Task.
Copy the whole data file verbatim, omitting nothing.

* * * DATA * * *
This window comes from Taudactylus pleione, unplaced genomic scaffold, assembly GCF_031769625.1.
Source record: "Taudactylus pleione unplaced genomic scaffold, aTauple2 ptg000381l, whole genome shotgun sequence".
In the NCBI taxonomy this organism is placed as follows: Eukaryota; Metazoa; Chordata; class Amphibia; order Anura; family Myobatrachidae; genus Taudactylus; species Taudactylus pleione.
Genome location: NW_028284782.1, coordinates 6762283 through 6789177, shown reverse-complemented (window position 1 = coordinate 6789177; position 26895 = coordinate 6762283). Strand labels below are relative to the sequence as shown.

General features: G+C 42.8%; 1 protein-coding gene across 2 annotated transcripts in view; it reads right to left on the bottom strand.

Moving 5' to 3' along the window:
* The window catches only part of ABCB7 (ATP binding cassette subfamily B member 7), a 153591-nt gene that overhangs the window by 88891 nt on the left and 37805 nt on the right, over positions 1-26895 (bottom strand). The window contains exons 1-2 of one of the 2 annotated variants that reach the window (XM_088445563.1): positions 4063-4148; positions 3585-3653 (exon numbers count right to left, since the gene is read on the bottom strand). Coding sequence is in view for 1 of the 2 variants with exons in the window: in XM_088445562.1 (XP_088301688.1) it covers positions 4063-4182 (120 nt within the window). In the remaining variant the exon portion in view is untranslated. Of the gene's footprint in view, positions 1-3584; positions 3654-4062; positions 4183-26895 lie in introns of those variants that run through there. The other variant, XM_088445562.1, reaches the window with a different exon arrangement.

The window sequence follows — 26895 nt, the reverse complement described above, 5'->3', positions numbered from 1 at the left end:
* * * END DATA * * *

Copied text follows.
This window comes from Taudactylus pleione, unplaced genomic scaffold, assembly GCF_031769625.1.
Source record: "Taudactylus pleione unplaced genomic scaffold, aTauple2 ptg000381l, whole genome shotgun sequence".
In the NCBI taxonomy this organism is placed as follows: Eukaryota; Metazoa; Chordata; class Amphibia; order Anura; family Myobatrachidae; genus Taudactylus; species Taudactylus pleione.
Genome location: NW_028284782.1, coordinates 6762283 through 6789177, shown reverse-complemented (window position 1 = coordinate 6789177; position 26895 = coordinate 6762283). Strand labels below are relative to the sequence as shown.

General features: G+C 42.8%; 1 protein-coding gene across 2 annotated transcripts in view; it reads right to left on the bottom strand.

Moving 5' to 3' along the window:
* The window catches only part of ABCB7 (ATP binding cassette subfamily B member 7), a 153591-nt gene that overhangs the window by 88891 nt on the left and 37805 nt on the right, over positions 1-26895 (bottom strand). The window contains exons 1-2 of one of the 2 annotated variants that reach the window (XM_088445563.1): positions 4063-4148; positions 3585-3653 (exon numbers count right to left, since the gene is read on the bottom strand). Coding sequence is in view for 1 of the 2 variants with exons in the window: in XM_088445562.1 (XP_088301688.1) it covers positions 4063-4182 (120 nt within the window). In the remaining variant the exon portion in view is untranslated. Of the gene's footprint in view, positions 1-3584; positions 3654-4062; positions 4183-26895 lie in introns of those variants that run through there. The other variant, XM_088445562.1, reaches the window with a different exon arrangement.

The window sequence follows — 26895 nt, the reverse complement described above, 5'->3', positions numbered from 1 at the left end: